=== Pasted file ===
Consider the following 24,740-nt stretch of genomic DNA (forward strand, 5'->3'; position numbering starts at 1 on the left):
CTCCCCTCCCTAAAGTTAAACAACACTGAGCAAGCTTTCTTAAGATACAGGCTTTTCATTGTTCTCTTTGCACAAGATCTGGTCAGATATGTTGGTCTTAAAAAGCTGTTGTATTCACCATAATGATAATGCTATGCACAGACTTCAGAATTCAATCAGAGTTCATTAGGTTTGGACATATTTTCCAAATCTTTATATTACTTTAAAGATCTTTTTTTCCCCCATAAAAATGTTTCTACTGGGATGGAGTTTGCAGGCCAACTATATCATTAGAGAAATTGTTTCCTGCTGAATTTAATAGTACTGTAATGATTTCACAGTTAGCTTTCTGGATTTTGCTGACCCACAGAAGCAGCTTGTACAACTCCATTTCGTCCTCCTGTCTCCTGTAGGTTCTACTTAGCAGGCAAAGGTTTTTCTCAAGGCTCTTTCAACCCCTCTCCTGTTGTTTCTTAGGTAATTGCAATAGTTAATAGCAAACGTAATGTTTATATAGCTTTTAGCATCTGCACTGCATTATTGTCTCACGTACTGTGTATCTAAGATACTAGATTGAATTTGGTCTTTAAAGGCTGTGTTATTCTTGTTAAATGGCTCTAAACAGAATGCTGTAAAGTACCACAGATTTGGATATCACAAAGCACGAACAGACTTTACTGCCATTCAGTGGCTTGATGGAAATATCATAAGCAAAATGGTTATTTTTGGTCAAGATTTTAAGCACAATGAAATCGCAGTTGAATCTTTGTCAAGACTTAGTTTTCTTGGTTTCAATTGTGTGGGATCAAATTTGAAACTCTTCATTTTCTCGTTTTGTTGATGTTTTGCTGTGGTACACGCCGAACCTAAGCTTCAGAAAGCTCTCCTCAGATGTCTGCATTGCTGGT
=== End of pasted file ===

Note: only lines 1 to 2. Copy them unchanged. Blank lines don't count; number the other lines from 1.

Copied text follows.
Consider the following 24,740-nt stretch of genomic DNA (forward strand, 5'->3'; position numbering starts at 1 on the left):
CTCCCCTCCCTAAAGTTAAACAACACTGAGCAAGCTTTCTTAAGATACAGGCTTTTCATTGTTCTCTTTGCACAAGATCTGGTCAGATATGTTGGTCTTAAAAAGCTGTTGTATTCACCATAATGATAATGCTATGCACAGACTTCAGAATTCAATCAGAGTTCATTAGGTTTGGACATATTTTCCAAATCTTTATATTACTTTAAAGATCTTTTTTTCCCCCATAAAAATGTTTCTACTGGGATGGAGTTTGCAGGCCAACTATATCATTAGAGAAATTGTTTCCTGCTGAATTTAATAGTACTGTAATGATTTCACAGTTAGCTTTCTGGATTTTGCTGACCCACAGAAGCAGCTTGTACAACTCCATTTCGTCCTCCTGTCTCCTGTAGGTTCTACTTAGCAGGCAAAGGTTTTTCTCAAGGCTCTTTCAACCCCTCTCCTGTTGTTTCTTAGGTAATTGCAATAGTTAATAGCAAACGTAATGTTTATATAGCTTTTAGCATCTGCACTGCATTATTGTCTCACGTACTGTGTATCTAAGATACTAGATTGAATTTGGTCTTTAAAGGCTGTGTTATTCTTGTTAAATGGCTCTAAACAGAATGCTGTAAAGTACCACAGATTTGGATATCACAAAGCACGAACAGACTTTACTGCCATTCAGTGGCTTGATGGAAATATCATAAGCAAAATGGTTATTTTTGGTCAAGATTTTAAGCACAATGAAATCGCAGTTGAATCTTTGTCAAGACTTAGTTTTCTTGGTTTCAATTGTGTGGGATCAAATTTGAAACTCTTCATTTTCTCGTTTTGTTGATGTTTTGCTGTGGTACACGCCGAACCTAAGCTTCAGAAAGCTCTCCTCAGATGTCTGCATTGCTGGT